Do the existing charter schools cite changes to the building since Hope Academy itself operated there? No. Do they say there’s anything wrong with the building at all? No. The documents reveal a purely procedural blocking maneuver underpinned by no substance — a municipal zoning dispute that could have been initiated by anyone, but happens to be coming from two other charter schools that recruit from the same parent population. If they’re successful, they will block the formation of a school that would provide more desperately needed educational options to the kids of Asbury Park and Neptune and other nearby towns.
Sure, College Achieve would be eligible to apply for a variance to operate a school there again, the appeal maintains — after 197 kids whose parents have chosen College Achieve Charter School are forced to enroll elsewhere for this school year.
Interestingly, the existing charter schools’ zoning board appeal wasn’t even filed within the 20-day window required by statute for anyone objecting to a decision by a zoning officer. Nevertheless, the zoning board will apparently consider the appeal anyway at its upcoming meeting, after the existing charter schools’ attorneys submitted a letter citing “the ambiguity as to when that 20-day period starts….”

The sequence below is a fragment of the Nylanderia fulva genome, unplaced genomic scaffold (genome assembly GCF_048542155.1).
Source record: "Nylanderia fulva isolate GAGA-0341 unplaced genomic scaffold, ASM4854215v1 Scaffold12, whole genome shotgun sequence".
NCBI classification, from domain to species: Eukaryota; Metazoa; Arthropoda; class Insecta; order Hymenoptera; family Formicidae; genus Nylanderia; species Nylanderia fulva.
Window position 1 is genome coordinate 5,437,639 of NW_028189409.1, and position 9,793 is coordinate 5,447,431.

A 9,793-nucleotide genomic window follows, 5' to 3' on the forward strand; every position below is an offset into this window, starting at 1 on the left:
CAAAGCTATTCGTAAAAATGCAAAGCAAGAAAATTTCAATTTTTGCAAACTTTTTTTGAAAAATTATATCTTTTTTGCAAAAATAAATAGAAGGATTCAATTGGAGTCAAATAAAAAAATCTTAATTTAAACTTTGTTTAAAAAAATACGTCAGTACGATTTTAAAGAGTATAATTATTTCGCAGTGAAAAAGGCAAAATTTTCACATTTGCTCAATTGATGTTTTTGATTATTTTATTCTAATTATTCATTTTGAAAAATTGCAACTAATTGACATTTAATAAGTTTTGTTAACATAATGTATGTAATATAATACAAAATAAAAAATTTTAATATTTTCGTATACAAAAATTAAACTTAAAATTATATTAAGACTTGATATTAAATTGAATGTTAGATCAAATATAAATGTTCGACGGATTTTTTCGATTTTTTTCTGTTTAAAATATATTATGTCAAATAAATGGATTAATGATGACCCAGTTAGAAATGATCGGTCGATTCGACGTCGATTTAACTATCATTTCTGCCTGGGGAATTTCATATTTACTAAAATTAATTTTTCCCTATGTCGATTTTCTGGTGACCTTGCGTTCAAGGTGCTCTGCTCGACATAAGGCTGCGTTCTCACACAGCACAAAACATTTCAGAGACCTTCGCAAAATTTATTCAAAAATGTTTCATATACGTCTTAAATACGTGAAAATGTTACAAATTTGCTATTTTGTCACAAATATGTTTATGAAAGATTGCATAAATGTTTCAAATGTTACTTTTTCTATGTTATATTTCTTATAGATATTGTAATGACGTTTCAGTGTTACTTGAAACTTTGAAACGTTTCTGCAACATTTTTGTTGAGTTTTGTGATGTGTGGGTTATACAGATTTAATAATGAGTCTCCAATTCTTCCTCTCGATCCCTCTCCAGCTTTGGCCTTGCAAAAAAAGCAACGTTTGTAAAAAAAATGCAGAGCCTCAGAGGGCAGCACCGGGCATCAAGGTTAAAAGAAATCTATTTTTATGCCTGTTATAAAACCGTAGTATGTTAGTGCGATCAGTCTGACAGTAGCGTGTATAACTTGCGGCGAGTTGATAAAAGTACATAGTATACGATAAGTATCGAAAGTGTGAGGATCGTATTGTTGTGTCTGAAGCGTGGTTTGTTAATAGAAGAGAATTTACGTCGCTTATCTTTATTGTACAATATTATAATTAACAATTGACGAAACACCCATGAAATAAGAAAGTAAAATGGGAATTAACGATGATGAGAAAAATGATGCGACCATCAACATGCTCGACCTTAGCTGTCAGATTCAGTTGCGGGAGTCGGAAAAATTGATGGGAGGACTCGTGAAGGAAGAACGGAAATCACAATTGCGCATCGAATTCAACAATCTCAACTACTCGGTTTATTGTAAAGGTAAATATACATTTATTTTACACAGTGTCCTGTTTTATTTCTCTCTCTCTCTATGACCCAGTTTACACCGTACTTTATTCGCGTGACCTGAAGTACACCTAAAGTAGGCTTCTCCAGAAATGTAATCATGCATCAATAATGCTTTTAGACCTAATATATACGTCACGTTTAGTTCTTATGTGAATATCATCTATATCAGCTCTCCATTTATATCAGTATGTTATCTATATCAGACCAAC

Adding another layer to it all, while this dispute involves College Achieve’s 700 Grand Avenue location only, the new school had also hoped to rent a second location at 508 Third Avenue which would have provided enough space to educate the 276 students that the NJ Department of Education had approved. But the Third Avenue campus is being held up by the same zoning board. In this case, the board says the problem is that College Achieve hadn’t conducted a traffic study for cars picking up and dropping off kids — something they never requested until the August 8th board meeting. The surprise traffic study requirement forced College Achieve to postpone its Third Avenue location and reduce its enrollment from 276 to 197.